The EU and the IMF are reported to be ‘deeply unimpressed’ at the disparity with counterparts elsewhere.
The salary structures at NTMA remained a deep and profound secret since it was established 21 years ago until details were disclosed to the Public Accounts Committee on 7 January 2011 - after exhaustive probing. No less than six secretaries-general of the Department of Finance tolerated this secrecy despite it conflicting with their own Code of Practice for the Governance of State Bodies.
These revealed that:
- The chief executive of NTMA is paid a basic salary €490,000, with provision for a bonus of up to 80% of salary, bringing potential annual remuneration to €882,000 (51 times the Irish minimum wage). The incumbent and his predecessor is the beneficiary of non-standard enhanced pension arrangements.
- The chief executive of NAMA is paid €430,000 with provision for a bonus of up to 60% of salary bringing potential annual remuneration to €688,000 – (40 times the Irish minimum wage).
- The chief executive of NDFA is paid €330,000 with provision for a bonus of up to 60% of salary bringing potential annual remuneration to €528,000 (30 times the Irish minimum wage).
- No less than 16 individuals are being paid more than the Taoiseach now earns - €200,000+
- 103 of the 305 staff in NTMA and its offshoots are paid salaries over €100,000 so, from the perspective of the economically disadvantaged, NTMA is a goldmine that can function with clandestine opacity, immune to overall Government policy on public sector remuneration and completely insulated from trends endured by the majority of citizens.
The grading and pay rates of the Civil Service Regulations Act 1956 may not apply to NTMA but the National Treasury Management Act 1990 does not confer any privileges with respect to secrecy or derogations from the norms of public accountability.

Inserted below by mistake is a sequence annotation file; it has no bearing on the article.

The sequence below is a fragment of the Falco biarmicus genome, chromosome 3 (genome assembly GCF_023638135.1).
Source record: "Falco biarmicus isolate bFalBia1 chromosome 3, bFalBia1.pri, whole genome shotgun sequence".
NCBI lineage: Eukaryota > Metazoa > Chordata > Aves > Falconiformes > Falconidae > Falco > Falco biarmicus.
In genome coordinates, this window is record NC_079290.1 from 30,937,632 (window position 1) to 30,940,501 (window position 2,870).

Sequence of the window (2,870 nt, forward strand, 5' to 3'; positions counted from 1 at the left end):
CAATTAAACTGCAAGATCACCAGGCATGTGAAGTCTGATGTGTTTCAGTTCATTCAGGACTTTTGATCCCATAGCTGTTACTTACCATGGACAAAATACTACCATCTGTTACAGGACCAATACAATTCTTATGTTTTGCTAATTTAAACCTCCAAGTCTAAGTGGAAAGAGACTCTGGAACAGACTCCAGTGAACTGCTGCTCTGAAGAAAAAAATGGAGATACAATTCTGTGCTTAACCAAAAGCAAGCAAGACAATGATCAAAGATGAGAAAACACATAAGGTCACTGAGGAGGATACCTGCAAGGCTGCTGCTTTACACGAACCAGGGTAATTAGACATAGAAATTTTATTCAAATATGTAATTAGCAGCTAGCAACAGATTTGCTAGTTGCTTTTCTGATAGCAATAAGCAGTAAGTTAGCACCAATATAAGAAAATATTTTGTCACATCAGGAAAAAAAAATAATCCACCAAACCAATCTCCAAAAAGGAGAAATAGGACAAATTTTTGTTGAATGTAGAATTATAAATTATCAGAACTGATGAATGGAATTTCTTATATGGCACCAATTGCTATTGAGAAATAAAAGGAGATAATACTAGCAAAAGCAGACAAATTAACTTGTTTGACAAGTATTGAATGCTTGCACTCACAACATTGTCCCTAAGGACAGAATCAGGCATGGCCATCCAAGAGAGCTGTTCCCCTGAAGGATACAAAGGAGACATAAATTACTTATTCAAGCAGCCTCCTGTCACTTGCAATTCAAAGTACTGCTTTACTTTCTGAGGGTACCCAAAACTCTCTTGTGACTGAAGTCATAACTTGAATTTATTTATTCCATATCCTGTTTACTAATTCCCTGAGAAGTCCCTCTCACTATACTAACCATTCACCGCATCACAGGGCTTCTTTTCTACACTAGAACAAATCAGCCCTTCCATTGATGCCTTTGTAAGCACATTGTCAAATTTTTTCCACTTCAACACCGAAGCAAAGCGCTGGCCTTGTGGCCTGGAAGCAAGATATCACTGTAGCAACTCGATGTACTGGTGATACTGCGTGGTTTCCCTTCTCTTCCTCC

The salaries of chief executives of counterpart major national debt agencies in 2009, who were trawling for funding from the same sources as Ireland when our authorities raised €35 billion, were as follows:
- The Chief Executive of the Australian Office of Financial Management was paid €250,000 and no bonus to raise debt amounting to €39 billion in 2009 – (remuneration 11 times the minimum wage in Canberra).
- The Commissioner of Public Debt in the United States Bureau of Debt oversees of staff of almost 2,000 people and a departmental budget of €125 million. He was paid less than €120,000 in 2009.
The Commissioner’s remuneration was 9 times the annualised minimum wage in Washington DC. No US Federal employee earns more than President Obama - €290,000 per annum.
- The Chief Executive of the UK Debt Management Office raised debt of €267 billion in 2009 – over 7 times the debt level raised for Ireland that year. He was paid €188,000, equivalent to 38% of the basic salary of his Irish counterpart. He did not receive a bonus. The Chief Executives remuneration was 14 times the British minimum wage.
The salaries of the chief officers of those institutions providing the resources to bailout Ireland are: President of the IMF €320,275; President of the EU Commission €293,064; President of the ECB €367,863; Permanent Secretary of HM Treasury €207,000.
Is it any wonder they are ‘deeply unimpressed’?